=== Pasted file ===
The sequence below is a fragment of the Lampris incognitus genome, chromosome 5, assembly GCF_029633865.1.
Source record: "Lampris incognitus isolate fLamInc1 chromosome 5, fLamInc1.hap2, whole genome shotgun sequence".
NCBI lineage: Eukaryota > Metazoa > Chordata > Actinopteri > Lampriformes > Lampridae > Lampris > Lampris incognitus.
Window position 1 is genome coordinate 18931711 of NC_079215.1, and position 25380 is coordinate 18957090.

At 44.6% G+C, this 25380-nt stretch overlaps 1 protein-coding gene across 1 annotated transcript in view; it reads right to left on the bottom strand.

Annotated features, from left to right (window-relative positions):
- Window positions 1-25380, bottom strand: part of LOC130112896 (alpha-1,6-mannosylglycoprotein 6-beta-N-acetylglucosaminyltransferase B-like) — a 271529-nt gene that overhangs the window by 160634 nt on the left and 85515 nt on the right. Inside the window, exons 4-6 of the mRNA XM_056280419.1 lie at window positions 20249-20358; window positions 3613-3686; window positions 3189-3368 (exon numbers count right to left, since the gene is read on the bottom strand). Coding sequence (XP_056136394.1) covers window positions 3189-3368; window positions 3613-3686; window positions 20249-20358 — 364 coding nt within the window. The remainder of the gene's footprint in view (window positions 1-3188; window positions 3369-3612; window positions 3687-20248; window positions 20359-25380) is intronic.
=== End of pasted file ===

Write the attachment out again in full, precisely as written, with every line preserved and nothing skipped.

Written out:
The sequence below is a fragment of the Lampris incognitus genome, chromosome 5, assembly GCF_029633865.1.
Source record: "Lampris incognitus isolate fLamInc1 chromosome 5, fLamInc1.hap2, whole genome shotgun sequence".
NCBI lineage: Eukaryota > Metazoa > Chordata > Actinopteri > Lampriformes > Lampridae > Lampris > Lampris incognitus.
Window position 1 is genome coordinate 18931711 of NC_079215.1, and position 25380 is coordinate 18957090.

At 44.6% G+C, this 25380-nt stretch overlaps 1 protein-coding gene across 1 annotated transcript in view; it reads right to left on the bottom strand.

Annotated features, from left to right (window-relative positions):
- Window positions 1-25380, bottom strand: part of LOC130112896 (alpha-1,6-mannosylglycoprotein 6-beta-N-acetylglucosaminyltransferase B-like) — a 271529-nt gene that overhangs the window by 160634 nt on the left and 85515 nt on the right. Inside the window, exons 4-6 of the mRNA XM_056280419.1 lie at window positions 20249-20358; window positions 3613-3686; window positions 3189-3368 (exon numbers count right to left, since the gene is read on the bottom strand). Coding sequence (XP_056136394.1) covers window positions 3189-3368; window positions 3613-3686; window positions 20249-20358 — 364 coding nt within the window. The remainder of the gene's footprint in view (window positions 1-3188; window positions 3369-3612; window positions 3687-20248; window positions 20359-25380) is intronic.